RICHMOND, Calif.--(BUSINESS WIRE)--AIM at Melanoma, the largest international foundation dedicated to melanoma research and patient advocacy, applauds Governor Jerry Brown's signing today of Senate Bill 746, which now bans children under 18 from using indoor tanning beds. Tanning beds have been linked to the rapid rise in melanoma rates among 15-39 year olds.
Co-sponsored by AIM at Melanoma and the California Society of Dermatology & Dermatological Surgery, SB 746 replaces the current law, which requires teens aged 14-17 years old to obtain parental permission to use a tanning bed.
Nearly 28 million individuals use tanning beds in the U.S. annually, of which 2.3 million are teens. Those who use tanning beds before the age of 20 double their risk of developing melanoma. Melanoma is the No. 1 cancer killer of young women between the ages of 25-30, and second only to breast cancer in women 30-34. Over 8,000 new cases of melanoma will be diagnosed in California in 2011.
Valerie Guild, president and founder of AIM at Melanoma, whose daughter died of melanoma at the age of 26, praised Governor Brown's decision to break new ground by signing SB 746 into law.
"This is a major victory in the fight against melanoma. It is alarming that so many young women are unnecessarily developing melanoma because of a recreational activity," said Guild. "We applaud Governor Brown for taking advantage of this unique opportunity to blaze a trail by banning minors from using tanning beds. We thank him for joining our fight against this preventable killer."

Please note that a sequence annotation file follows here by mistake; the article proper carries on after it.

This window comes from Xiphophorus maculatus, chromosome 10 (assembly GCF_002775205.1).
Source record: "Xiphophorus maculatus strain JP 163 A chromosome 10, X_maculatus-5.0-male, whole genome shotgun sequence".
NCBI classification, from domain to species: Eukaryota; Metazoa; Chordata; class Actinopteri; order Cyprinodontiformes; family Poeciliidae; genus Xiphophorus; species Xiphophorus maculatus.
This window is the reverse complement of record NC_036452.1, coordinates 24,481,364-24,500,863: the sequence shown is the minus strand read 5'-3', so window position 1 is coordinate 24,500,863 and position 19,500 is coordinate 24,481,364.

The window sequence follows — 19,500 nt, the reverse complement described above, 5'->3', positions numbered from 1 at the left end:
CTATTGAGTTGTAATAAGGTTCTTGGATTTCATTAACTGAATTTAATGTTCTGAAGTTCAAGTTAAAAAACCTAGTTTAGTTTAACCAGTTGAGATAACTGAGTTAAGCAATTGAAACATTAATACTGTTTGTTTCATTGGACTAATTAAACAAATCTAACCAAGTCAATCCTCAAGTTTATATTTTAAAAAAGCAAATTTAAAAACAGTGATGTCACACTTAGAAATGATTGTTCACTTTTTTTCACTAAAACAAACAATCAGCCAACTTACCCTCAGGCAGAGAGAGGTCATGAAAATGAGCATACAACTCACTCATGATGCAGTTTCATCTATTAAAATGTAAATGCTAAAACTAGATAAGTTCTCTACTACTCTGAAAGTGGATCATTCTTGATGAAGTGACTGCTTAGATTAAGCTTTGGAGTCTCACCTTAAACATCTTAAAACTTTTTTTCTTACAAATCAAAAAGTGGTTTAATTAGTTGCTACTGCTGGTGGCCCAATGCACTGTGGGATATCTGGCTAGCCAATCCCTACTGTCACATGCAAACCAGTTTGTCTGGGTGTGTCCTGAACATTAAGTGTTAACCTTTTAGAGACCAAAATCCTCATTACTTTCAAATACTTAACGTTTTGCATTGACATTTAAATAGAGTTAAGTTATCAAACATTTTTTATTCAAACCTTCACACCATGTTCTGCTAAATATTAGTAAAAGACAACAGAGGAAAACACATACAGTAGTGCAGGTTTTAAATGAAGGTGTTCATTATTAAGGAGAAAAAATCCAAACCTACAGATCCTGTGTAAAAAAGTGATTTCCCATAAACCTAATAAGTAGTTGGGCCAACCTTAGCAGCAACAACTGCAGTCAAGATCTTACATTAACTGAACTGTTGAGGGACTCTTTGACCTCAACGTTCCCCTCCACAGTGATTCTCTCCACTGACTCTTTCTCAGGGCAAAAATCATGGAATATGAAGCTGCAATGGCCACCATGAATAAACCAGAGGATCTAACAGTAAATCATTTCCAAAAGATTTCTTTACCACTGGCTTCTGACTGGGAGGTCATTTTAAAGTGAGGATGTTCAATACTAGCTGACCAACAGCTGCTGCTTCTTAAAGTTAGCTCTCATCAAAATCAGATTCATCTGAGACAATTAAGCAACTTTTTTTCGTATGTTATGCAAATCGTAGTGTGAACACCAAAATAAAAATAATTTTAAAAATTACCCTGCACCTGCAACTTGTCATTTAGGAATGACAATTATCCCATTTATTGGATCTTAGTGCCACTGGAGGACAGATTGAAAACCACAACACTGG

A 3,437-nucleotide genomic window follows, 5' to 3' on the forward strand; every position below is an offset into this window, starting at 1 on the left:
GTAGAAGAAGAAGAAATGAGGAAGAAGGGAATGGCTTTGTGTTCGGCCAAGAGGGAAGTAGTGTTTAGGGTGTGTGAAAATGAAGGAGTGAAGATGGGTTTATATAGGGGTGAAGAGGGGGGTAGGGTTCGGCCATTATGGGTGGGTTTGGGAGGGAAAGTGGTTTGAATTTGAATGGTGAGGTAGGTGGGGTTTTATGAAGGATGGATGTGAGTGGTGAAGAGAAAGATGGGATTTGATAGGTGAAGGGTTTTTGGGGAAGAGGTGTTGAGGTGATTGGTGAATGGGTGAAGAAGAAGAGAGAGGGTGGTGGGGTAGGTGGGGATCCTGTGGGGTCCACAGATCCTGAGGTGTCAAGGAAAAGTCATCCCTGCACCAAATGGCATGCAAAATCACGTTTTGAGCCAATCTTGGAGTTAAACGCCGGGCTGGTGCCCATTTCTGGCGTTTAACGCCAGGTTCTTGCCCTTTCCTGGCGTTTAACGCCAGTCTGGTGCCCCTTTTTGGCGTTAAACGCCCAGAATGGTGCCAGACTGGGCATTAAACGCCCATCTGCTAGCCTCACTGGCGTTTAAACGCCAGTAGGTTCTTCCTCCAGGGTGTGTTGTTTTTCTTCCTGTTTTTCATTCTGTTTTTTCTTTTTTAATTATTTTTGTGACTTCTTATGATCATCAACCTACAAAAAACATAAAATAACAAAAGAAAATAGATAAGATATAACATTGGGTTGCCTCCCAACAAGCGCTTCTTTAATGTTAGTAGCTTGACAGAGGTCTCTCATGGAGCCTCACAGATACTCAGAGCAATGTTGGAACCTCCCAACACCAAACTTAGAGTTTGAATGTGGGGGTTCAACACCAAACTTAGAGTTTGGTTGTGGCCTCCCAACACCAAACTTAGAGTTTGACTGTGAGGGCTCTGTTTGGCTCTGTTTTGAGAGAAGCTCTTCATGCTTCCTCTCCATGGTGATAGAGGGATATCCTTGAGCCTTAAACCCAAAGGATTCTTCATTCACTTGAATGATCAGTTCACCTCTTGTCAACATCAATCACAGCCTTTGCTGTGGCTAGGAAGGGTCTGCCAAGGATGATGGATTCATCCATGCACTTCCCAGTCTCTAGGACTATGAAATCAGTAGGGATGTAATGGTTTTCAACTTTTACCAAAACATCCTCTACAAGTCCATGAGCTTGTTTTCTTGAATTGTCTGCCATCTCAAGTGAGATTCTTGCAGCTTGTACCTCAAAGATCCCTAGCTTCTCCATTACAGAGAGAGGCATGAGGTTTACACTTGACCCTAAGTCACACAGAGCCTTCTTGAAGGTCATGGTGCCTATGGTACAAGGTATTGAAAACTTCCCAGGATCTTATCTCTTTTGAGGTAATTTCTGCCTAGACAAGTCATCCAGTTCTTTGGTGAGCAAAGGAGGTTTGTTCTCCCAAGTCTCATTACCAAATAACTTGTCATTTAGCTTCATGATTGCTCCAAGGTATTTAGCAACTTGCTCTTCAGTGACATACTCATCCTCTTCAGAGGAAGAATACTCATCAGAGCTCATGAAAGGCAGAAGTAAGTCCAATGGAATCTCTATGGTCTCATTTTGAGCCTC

"Scientific research has shown conclusively that tanning beds cause skin cancer," said Senator Ted Lieu, who authored the bill in the Senate. “The younger kids are when they start using tanning beds, the greater the cumulative damage to their skin and the more likely they are to die of skin cancer.”
Governor Brown's signature makes the Golden State the first in the nation with such a ban. SB 746 will take effect January 1, 2012.
About AIM at Melanoma
AIM at Melanoma, founded in memory of Charlie Guild, who died of melanoma at the age of 26 and Jim Schlipmann, who died from the disease at 44, is the largest international melanoma foundation focused on melanoma research, patient advocacy, legislation, education and awareness. The foundation supports melanoma research efforts by hosting international research forums and is helping to create the first melanoma tissue bank, widely believed by the oncology community to be a key to major breakthroughs in melanoma research.
Because melanoma is the second most common cancer in 15-29 year olds and the rate of melanoma in young women 15-39 has increased 50 percent over the last 30 years, AIM at Melanoma supports and endorses the passage of the indoor tanning legislation restricting minors' access to tanning beds. For more information, visit www.AIMatMelanoma.org, the most comprehensive Web site available to the melanoma community and public at large.